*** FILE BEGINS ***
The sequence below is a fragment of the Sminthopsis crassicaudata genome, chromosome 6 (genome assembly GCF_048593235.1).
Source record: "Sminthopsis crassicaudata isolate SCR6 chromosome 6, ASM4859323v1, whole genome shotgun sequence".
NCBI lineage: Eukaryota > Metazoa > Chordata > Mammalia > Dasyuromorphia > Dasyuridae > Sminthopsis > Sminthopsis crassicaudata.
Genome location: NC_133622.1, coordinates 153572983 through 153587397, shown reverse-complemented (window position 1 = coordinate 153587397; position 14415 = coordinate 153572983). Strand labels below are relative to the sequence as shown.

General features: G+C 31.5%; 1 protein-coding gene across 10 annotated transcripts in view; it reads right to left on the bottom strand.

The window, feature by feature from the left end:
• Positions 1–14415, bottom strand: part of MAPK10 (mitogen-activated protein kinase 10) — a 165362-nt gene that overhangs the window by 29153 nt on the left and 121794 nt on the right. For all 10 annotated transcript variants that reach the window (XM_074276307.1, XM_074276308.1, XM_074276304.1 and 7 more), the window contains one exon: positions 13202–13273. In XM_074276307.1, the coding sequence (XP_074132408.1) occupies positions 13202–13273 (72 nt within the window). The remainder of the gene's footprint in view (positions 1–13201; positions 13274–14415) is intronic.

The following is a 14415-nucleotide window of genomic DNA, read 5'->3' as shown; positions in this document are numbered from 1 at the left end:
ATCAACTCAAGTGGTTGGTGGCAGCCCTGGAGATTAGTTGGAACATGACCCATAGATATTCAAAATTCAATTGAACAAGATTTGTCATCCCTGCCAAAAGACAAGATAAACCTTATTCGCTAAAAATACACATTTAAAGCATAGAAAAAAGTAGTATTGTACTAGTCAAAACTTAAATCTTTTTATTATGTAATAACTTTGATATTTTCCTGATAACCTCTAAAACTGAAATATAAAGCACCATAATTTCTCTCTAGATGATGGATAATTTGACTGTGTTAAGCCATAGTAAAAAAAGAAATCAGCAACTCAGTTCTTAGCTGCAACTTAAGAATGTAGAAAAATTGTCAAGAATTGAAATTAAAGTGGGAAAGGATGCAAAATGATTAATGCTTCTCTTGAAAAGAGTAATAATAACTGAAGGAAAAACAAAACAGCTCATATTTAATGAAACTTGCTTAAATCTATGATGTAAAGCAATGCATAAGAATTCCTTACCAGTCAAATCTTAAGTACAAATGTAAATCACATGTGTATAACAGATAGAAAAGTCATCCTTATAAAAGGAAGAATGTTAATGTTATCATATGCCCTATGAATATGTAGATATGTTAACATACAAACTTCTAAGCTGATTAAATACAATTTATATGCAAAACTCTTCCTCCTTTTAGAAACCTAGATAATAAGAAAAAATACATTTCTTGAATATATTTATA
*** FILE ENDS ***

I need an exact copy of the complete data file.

The sequence below is a fragment of the Sminthopsis crassicaudata genome, chromosome 6 (genome assembly GCF_048593235.1).
Source record: "Sminthopsis crassicaudata isolate SCR6 chromosome 6, ASM4859323v1, whole genome shotgun sequence".
NCBI lineage: Eukaryota > Metazoa > Chordata > Mammalia > Dasyuromorphia > Dasyuridae > Sminthopsis > Sminthopsis crassicaudata.
Genome location: NC_133622.1, coordinates 153572983 through 153587397, shown reverse-complemented (window position 1 = coordinate 153587397; position 14415 = coordinate 153572983). Strand labels below are relative to the sequence as shown.

General features: G+C 31.5%; 1 protein-coding gene across 10 annotated transcripts in view; it reads right to left on the bottom strand.

The window, feature by feature from the left end:
• Positions 1–14415, bottom strand: part of MAPK10 (mitogen-activated protein kinase 10) — a 165362-nt gene that overhangs the window by 29153 nt on the left and 121794 nt on the right. For all 10 annotated transcript variants that reach the window (XM_074276307.1, XM_074276308.1, XM_074276304.1 and 7 more), the window contains one exon: positions 13202–13273. In XM_074276307.1, the coding sequence (XP_074132408.1) occupies positions 13202–13273 (72 nt within the window). The remainder of the gene's footprint in view (positions 1–13201; positions 13274–14415) is intronic.

The following is a 14415-nucleotide window of genomic DNA, read 5'->3' as shown; positions in this document are numbered from 1 at the left end:
ATCAACTCAAGTGGTTGGTGGCAGCCCTGGAGATTAGTTGGAACATGACCCATAGATATTCAAAATTCAATTGAACAAGATTTGTCATCCCTGCCAAAAGACAAGATAAACCTTATTCGCTAAAAATACACATTTAAAGCATAGAAAAAAGTAGTATTGTACTAGTCAAAACTTAAATCTTTTTATTATGTAATAACTTTGATATTTTCCTGATAACCTCTAAAACTGAAATATAAAGCACCATAATTTCTCTCTAGATGATGGATAATTTGACTGTGTTAAGCCATAGTAAAAAAAGAAATCAGCAACTCAGTTCTTAGCTGCAACTTAAGAATGTAGAAAAATTGTCAAGAATTGAAATTAAAGTGGGAAAGGATGCAAAATGATTAATGCTTCTCTTGAAAAGAGTAATAATAACTGAAGGAAAAACAAAACAGCTCATATTTAATGAAACTTGCTTAAATCTATGATGTAAAGCAATGCATAAGAATTCCTTACCAGTCAAATCTTAAGTACAAATGTAAATCACATGTGTATAACAGATAGAAAAGTCATCCTTATAAAAGGAAGAATGTTAATGTTATCATATGCCCTATGAATATGTAGATATGTTAACATACAAACTTCTAAGCTGATTAAATACAATTTATATGCAAAACTCTTCCTCCTTTTAGAAACCTAGATAATAAGAAAAAATACATTTCTTGAATATATTTATA